The Panthers only have $17 million counting against the cap next year. Tallon might be ready to dedicate money to a veteran NHL defensive center that he can pick up for a fifth-round pick. He might want another mentor on a very young team.
There is however plenty of defensive help out there for way less than the $7 million Drury will cost. The Panthers were also very strong in the faceoff circle last year with Weiss and Reasoner leading the way. They don't need Drury for faceoff coverage, and another center might interfere with the ice time they're trying to give to newbie Mike Santorelli.
The Panthers are a possiblity, but not a great one.
The Edmonton Oilers were an exceptionally young, defensively weak, thin at center, horrible in the faceoff circle team with over $25 million in cap space going into the offseason.
Chris Drury almost seems like the perfect match for this team, which went a league-worst 44.2 percent in the faceoff circle last year. At the very least, maybe he can teach some of the young centers how to win a faceoff in the NHL. The Oilers gave up the 10th-most shots on goal last year and tied for second with Atlanta in goals allowed.
Depth down center, both offensive depth and defensive depth, is one of a few critical issues the Oilers must address before next season. It's a good spot to start, especially with a group of young talented players who might spoil without a little more mentorship.
They can pay the money to Drury for a year and the benefits of his tutelage might continue to be felt for years to come.
Chris Drury has $7.05 million and one year left on his contract. As a player older than 26, the buyout costs two-thirds of the remaining value of the contract spread over twice the remaining length of the contract. That would be $4.7 million total, or $2.35 million a year. There is a complex calculation that determines what the cap hit is for this, but I'd assume it would be in that neighbourhood for two years.
Drury would be free to sign elsewhere. I think he's still employable as a veteran checker for a million or two a year. The Rangers would go from a plus-$7 million cap hit to two years of $2 million and change.
The more I see this solution, the more I like it. There's an elegance here if you look at the last four big salaries Glen Sather has managed to dump.
Marcus Naslund, with his $4 million dollar salary, was convinced to retire and return to Sweden. Wade Redden, with his four years at $6.5 million a year remaining, has had his contract hidden in the minors with the Hartford Wolf Pack. Scott Gomez and his four years at $7.357 million a year were traded to the Montreal Canadiens for Chris Higgins and Ryan McDonagh.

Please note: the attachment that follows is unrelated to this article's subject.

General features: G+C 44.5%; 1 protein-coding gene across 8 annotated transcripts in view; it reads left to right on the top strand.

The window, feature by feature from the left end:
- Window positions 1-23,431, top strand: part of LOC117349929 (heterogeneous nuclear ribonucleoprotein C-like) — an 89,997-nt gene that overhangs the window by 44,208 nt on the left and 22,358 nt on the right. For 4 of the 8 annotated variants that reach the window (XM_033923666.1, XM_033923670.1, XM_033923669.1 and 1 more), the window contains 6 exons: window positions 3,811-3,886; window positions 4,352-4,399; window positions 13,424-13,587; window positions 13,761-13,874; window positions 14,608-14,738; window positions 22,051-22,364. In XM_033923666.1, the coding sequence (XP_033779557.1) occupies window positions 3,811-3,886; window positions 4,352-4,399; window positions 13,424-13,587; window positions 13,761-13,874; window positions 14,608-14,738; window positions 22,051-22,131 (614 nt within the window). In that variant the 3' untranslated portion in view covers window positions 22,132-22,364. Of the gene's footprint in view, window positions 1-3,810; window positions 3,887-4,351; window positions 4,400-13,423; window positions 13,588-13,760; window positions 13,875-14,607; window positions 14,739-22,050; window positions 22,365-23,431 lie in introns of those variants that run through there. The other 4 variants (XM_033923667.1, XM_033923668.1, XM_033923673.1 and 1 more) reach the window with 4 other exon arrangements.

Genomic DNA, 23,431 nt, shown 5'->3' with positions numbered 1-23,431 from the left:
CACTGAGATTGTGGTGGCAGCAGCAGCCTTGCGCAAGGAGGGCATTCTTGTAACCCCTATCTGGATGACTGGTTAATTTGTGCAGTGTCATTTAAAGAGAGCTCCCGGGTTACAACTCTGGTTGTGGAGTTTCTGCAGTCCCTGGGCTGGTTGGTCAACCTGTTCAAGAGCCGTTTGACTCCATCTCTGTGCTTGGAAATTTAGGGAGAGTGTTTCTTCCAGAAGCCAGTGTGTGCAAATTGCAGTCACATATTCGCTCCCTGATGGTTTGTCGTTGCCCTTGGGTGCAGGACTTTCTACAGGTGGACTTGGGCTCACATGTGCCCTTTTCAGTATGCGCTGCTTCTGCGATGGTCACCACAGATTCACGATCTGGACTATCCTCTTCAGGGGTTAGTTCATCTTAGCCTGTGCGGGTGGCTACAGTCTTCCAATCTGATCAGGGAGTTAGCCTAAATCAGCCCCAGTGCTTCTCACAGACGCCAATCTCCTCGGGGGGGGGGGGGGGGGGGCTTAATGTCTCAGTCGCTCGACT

If Sather buys Chris Drury out, that will be four different solutions for four different big salary cap problems. Like I said, there is a symmetry and an elegance there.
The new team in Winnipeg has a billionaire hockey-loving owner. The team he bought from Atlanta tied with Edmonton by giving up the second-most goals against (269) in the league last year. The Thrashers have almost $30 million in cap room.
If the new owners in Winnipeg feel Chris Drury can help the team defensively, they won't blink at bringing him in. A one-year investment could be very useful in helping to settle a weak Atlanta faceoff roster.
The owners will want to make some high impact free-agent signings, so Drury might get shunted aside for some flashier models.
The simplest and most likely destination for Chris Drury next year is in New York with the Rangers.
Chris is hopefully still healthy enough to play a role there. He is still the team captain. It might be nice to have him play out the string in New York and just live with one of those horrible Sather signings.
The team even with his onerous salary has around $20 million in cap space. That will admittedly be needed to fill a number of huge gaps, especially on defense.
If I had to bet, I think he will be back next year, though I do like the buyout option. I think Chris Drury, if he can still play and stay healthy, could have the biggest positive impact in Edmonton. They have got no one with his skill set there.